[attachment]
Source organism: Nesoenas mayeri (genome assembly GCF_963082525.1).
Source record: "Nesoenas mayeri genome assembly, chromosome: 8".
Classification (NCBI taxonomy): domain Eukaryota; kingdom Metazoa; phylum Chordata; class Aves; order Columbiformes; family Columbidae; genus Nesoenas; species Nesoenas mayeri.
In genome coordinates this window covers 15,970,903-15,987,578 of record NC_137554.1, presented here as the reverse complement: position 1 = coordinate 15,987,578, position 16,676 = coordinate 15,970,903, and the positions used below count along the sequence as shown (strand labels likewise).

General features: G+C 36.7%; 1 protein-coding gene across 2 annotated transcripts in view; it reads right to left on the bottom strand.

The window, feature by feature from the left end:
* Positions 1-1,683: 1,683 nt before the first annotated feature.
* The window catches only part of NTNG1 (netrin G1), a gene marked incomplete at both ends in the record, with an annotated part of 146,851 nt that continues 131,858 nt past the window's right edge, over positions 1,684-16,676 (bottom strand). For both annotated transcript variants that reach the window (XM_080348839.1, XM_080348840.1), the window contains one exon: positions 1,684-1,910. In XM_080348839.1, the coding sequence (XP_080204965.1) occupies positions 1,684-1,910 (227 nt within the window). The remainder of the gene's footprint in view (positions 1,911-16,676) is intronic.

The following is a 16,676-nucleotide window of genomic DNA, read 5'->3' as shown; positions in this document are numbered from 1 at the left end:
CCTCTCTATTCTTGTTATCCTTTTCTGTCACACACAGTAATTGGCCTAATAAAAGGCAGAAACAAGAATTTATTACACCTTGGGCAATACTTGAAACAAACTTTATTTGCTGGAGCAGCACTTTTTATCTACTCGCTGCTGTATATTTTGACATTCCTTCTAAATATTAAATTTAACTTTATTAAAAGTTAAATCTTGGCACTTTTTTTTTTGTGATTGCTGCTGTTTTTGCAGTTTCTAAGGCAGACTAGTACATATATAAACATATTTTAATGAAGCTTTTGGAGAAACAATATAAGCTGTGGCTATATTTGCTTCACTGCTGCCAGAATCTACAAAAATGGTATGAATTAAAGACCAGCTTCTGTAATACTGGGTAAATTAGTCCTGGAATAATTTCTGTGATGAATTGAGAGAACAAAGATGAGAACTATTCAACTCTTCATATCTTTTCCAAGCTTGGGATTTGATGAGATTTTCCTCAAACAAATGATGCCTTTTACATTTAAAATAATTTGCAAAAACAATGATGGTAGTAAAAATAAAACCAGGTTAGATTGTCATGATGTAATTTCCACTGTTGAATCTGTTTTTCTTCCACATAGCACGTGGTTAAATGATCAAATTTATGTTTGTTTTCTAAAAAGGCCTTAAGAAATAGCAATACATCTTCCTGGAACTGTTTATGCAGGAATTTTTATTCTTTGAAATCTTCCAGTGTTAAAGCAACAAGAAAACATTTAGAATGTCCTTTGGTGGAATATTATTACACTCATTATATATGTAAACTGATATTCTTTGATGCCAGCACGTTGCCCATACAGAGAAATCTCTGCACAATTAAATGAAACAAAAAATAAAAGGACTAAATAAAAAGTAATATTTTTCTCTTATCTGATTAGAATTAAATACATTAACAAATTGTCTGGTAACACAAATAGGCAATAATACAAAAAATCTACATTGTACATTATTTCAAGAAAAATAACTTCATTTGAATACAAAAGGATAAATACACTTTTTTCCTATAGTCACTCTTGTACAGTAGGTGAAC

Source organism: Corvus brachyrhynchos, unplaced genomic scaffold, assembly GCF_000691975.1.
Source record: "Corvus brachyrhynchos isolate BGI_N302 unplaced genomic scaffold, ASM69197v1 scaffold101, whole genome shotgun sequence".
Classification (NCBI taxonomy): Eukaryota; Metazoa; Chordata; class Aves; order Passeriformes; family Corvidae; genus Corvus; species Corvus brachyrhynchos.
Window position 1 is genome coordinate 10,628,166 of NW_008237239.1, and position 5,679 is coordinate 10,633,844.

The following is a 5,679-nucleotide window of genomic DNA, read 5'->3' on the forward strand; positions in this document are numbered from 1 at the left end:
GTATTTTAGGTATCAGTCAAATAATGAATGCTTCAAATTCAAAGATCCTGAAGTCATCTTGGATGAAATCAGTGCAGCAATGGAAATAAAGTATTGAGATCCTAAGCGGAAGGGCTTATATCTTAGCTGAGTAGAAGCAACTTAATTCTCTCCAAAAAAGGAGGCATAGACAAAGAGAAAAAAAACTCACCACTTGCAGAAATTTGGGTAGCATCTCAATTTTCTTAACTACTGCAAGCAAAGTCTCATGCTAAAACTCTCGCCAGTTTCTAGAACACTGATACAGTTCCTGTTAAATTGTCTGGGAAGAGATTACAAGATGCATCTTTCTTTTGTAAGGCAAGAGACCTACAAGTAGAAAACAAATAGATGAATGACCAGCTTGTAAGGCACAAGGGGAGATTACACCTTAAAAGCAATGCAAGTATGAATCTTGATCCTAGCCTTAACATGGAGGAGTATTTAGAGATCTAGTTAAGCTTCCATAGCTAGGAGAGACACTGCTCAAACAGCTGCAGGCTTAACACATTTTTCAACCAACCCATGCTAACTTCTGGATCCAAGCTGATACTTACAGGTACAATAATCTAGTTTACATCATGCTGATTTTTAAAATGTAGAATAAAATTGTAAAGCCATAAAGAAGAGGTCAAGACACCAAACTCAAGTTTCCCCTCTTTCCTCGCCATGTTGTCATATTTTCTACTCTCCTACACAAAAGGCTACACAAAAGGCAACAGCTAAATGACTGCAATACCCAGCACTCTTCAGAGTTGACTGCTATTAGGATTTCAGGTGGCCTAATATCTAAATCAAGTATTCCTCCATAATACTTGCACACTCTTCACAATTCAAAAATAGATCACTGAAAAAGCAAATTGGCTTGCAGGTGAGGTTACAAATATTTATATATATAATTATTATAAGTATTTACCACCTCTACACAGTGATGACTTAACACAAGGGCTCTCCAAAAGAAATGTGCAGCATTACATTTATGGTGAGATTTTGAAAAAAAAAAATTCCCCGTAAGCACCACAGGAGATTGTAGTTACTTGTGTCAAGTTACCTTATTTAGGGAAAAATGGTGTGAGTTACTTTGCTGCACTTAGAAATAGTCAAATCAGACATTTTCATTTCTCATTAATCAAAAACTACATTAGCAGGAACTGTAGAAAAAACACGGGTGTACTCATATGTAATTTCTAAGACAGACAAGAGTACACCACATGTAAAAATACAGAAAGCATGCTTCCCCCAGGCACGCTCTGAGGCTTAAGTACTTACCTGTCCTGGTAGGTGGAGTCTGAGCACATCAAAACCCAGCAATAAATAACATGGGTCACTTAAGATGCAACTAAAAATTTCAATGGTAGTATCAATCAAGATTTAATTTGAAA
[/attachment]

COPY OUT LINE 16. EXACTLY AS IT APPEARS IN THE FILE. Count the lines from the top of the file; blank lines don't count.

GTATTTTAGGTATCAGTCAAATAATGAATGCTTCAAATTCAAAGATCCTGAAGTCATCTTGGATGAAATCAGTGCAGCAATGGAAATAAAGTATTGAGATCCTAAGCGGAAGGGCTTATATCTTAGCTGAGTAGAAGCAACTTAATTCTCTCCAAAAAAGGAGGCATAGACAAAGAGAAAAAAAACTCACCACTTGCAGAAATTTGGGTAGCATCTCAATTTTCTTAACTACTGCAAGCAAAGTCTCATGCTAAAACTCTCGCCAGTTTCTAGAACACTGATACAGTTCCTGTTAAATTGTCTGGGAAGAGATTACAAGATGCATCTTTCTTTTGTAAGGCAAGAGACCTACAAGTAGAAAACAAATAGATGAATGACCAGCTTGTAAGGCACAAGGGGAGATTACACCTTAAAAGCAATGCAAGTATGAATCTTGATCCTAGCCTTAACATGGAGGAGTATTTAGAGATCTAGTTAAGCTTCCATAGCTAGGAGAGACACTGCTCAAACAGCTGCAGGCTTAACACATTTTTCAACCAACCCATGCTAACTTCTGGATCCAAGCTGATACTTACAGGTACAATAATCTAGTTTACATCATGCTGATTTTTAAAATGTAGAATAAAATTGTAAAGCCATAAAGAAGAGGTCAAGACACCAAACTCAAGTTTCCCCTCTTTCCTCGCCATGTTGTCATATTTTCTACTCTCCTACACAAAAGGCTACACAAAAGGCAACAGCTAAATGACTGCAATACCCAGCACTCTTCAGAGTTGACTGCTATTAGGATTTCAGGTGGCCTAATATCTAAATCAAGTATTCCTCCATAATACTTGCACACTCTTCACAATTCAAAAATAGATCACTGAAAAAGCAAATTGGCTTGCAGGTGAGGTTACAAATATTTATATATATAATTATTATAAGTATTTACCACCTCTACACAGTGATGACTTAACACAAGGGCTCTCCAAAAGAAATGTGCAGCATTACATTTATGGTGAGATTTTGAAAAAAAAAAATTCCCCGTAAGCACCACAGGAGATTGTAGTTACTTGTGTCAAGTTACCTTATTTAGGGAAAAATGGTGTGAGTTACTTTGCTGCACTTAGAAATAGTCAAATCAGACATTTTCATTTCTCATTAATCAAAAACTACATTAGCAGGAACTGTAGAAAAAACACGGGTGTACTCATATGTAATTTCTAAGACAGACAAGAGTACACCACATGTAAAAATACAGAAAGCATGCTTCCCCCAGGCACGCTCTGAGGCTTAAGTACTTACCTGTCCTGGTAGGTGGAGTCTGAGCACATCAAAACCCAGCAATAAATAACATGGGTCACTTAAGATGCAACTAAAAATTTCAATGGTAGTATCAATCAAGATTTAATTTGAAA